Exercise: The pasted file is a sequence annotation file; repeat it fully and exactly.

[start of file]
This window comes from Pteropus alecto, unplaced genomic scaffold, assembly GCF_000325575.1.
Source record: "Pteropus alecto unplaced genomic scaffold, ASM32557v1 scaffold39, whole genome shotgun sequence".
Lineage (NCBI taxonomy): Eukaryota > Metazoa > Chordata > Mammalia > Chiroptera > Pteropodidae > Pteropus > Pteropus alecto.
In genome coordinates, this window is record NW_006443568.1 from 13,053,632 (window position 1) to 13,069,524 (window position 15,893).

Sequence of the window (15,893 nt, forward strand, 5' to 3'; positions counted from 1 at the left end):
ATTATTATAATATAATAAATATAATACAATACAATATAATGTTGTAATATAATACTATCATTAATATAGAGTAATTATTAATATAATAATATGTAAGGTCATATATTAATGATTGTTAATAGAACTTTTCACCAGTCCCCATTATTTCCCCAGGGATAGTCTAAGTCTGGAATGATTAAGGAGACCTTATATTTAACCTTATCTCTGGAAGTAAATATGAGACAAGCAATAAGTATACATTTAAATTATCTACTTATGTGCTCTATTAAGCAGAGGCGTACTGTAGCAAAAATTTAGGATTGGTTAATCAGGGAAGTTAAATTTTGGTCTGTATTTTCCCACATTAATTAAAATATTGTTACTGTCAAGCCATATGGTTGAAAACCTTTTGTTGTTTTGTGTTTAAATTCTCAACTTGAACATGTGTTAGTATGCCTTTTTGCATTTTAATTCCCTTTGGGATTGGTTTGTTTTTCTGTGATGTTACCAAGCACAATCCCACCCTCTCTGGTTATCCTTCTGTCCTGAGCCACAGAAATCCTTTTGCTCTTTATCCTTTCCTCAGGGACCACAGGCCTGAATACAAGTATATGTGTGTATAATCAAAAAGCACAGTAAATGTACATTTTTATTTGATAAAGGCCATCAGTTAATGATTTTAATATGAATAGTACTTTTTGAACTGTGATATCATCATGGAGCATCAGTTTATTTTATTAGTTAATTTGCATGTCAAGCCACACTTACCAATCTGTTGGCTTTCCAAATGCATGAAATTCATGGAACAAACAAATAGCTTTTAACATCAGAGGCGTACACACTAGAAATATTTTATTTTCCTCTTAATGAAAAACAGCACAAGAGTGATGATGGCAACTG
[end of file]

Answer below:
This window comes from Pteropus alecto, unplaced genomic scaffold, assembly GCF_000325575.1.
Source record: "Pteropus alecto unplaced genomic scaffold, ASM32557v1 scaffold39, whole genome shotgun sequence".
Lineage (NCBI taxonomy): Eukaryota > Metazoa > Chordata > Mammalia > Chiroptera > Pteropodidae > Pteropus > Pteropus alecto.
In genome coordinates, this window is record NW_006443568.1 from 13,053,632 (window position 1) to 13,069,524 (window position 15,893).

Sequence of the window (15,893 nt, forward strand, 5' to 3'; positions counted from 1 at the left end):
ATTATTATAATATAATAAATATAATACAATACAATATAATGTTGTAATATAATACTATCATTAATATAGAGTAATTATTAATATAATAATATGTAAGGTCATATATTAATGATTGTTAATAGAACTTTTCACCAGTCCCCATTATTTCCCCAGGGATAGTCTAAGTCTGGAATGATTAAGGAGACCTTATATTTAACCTTATCTCTGGAAGTAAATATGAGACAAGCAATAAGTATACATTTAAATTATCTACTTATGTGCTCTATTAAGCAGAGGCGTACTGTAGCAAAAATTTAGGATTGGTTAATCAGGGAAGTTAAATTTTGGTCTGTATTTTCCCACATTAATTAAAATATTGTTACTGTCAAGCCATATGGTTGAAAACCTTTTGTTGTTTTGTGTTTAAATTCTCAACTTGAACATGTGTTAGTATGCCTTTTTGCATTTTAATTCCCTTTGGGATTGGTTTGTTTTTCTGTGATGTTACCAAGCACAATCCCACCCTCTCTGGTTATCCTTCTGTCCTGAGCCACAGAAATCCTTTTGCTCTTTATCCTTTCCTCAGGGACCACAGGCCTGAATACAAGTATATGTGTGTATAATCAAAAAGCACAGTAAATGTACATTTTTATTTGATAAAGGCCATCAGTTAATGATTTTAATATGAATAGTACTTTTTGAACTGTGATATCATCATGGAGCATCAGTTTATTTTATTAGTTAATTTGCATGTCAAGCCACACTTACCAATCTGTTGGCTTTCCAAATGCATGAAATTCATGGAACAAACAAATAGCTTTTAACATCAGAGGCGTACACACTAGAAATATTTTATTTTCCTCTTAATGAAAAACAGCACAAGAGTGATGATGGCAACTG